PLAIN (OR plain, from Lat. planum. level ground, plain, nett. sg. of planus, level, even; connected with Lith. pldnas, fiat, OPruss. threshing-floor. OLat. patina, Gk. raNdyn, Warne', flat of the band, 7:-Nci.E, plus. plain, rXavay. planar, to wander, OHO. flail. 1:er. flock lint. 011G. r/uor, Ger. Flue, AS. yo,, Eng. floor, HIr.
floor). An expanse of level or gently sloping land. In contrast with a the surface of a plain is disposed at a low elevation, generally less than Woo feet. altIwugh no sharp line Of division can be drawn between the two. The Great Plains of the ited :states have an tion on the western border of 2000 feet or more. In respect to their origin, plains may be classed as marine. lacustrine, 1111Viatile, and plains of denudation. .1.1 ri or plains are formed by the of sediment beneath the sea. The dAris brought down by rivers to their mouths is carried seaward by tides and currents and dis tributed Ozer a wide area. Thus in time a broad belt of sedimentary strata accumulates along the margins of continental lands. and these sediments may subsequently be raised into land. The Coastal Plain (q.v.I which extends along the Atlantic and Gulf borders of the United States and the North German Plain have been formed in this manner. The marine origin may be demonstrated by the character of the fossils in cluded in the strata. La cast rine plains occupy the basins of former lakes whose disappearance may have been brought. about in various ways. The celebrated Vale of Kashmir in Northwestern India and the great Hungarian Plain are covered with fine sediments that were deposited in bodies of fresh water before the outlets had been cut down. In Nevada and Utah there are extensive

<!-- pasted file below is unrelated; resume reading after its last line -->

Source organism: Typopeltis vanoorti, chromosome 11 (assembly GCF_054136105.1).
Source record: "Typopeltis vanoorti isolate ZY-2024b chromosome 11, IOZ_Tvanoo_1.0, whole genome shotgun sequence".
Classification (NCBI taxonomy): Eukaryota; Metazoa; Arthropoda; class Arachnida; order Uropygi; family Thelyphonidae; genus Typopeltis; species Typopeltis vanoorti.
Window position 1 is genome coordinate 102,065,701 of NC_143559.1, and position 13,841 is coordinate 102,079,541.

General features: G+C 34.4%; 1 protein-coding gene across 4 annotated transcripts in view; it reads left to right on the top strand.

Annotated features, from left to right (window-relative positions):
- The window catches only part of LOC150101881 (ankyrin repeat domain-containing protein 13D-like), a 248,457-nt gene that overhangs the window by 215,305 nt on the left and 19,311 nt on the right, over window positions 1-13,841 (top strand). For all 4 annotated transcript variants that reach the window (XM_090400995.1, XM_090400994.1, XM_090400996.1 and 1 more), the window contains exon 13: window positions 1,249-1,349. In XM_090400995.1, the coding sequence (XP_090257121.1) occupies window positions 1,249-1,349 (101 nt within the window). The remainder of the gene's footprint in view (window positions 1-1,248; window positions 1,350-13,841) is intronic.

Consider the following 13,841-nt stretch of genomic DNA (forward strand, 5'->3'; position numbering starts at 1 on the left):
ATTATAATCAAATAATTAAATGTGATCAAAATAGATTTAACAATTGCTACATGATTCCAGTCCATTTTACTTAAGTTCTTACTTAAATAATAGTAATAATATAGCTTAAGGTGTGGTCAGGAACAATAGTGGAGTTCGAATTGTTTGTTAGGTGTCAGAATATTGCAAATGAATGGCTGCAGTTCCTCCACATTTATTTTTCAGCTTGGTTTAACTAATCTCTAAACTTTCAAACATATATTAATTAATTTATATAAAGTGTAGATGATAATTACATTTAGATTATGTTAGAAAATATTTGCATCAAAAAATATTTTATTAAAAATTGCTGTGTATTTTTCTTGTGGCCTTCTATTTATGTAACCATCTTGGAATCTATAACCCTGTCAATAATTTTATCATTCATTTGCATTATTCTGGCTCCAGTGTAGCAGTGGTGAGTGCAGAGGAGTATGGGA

lacustrine plains which have been laid bare owing to a change of climate from moist to arid condi tions, and similar plains are known to occur in , Central Asia. A peculiar type is that illustrated by the valley of the Red River of the North: during the Glacial period a great lake was formed here only to disappear with the retreat of the obstructing ice-sheet. (See LIKE, LAKE ACAS :41Z.) Fla ciatilc plains are built up by the depo sition of silt along the borders and at the mouths of rivers. The Alississippi, the Nile. the Ganges, and most of the large rivers of the world have constructed extensive finviatile plains. (See }loot-PLAIN: DELTA.) Plains of denuda t owe their origin to erosion. When land has acquired considerable elevation above the sea the surface is dissected by the action of running streams which are constantly engaged in widen ing and deepening their channels. This process when carried to completion results in the reduc tion of the divides between the streams. produc ing a broad lowland whose surface lies but little above sea level. If the former elevations are still indicated by uneonsumed hills the lowland is called a peneplain. Th, plain thus produced may again be elevated and once more subjected to the process of dissection and base-leveling. The great plain of Central Russia and the lowlands border ing the Appalachians have probably been formed in this way. See GEOGRAPHY; PHYSIOGRAPHY.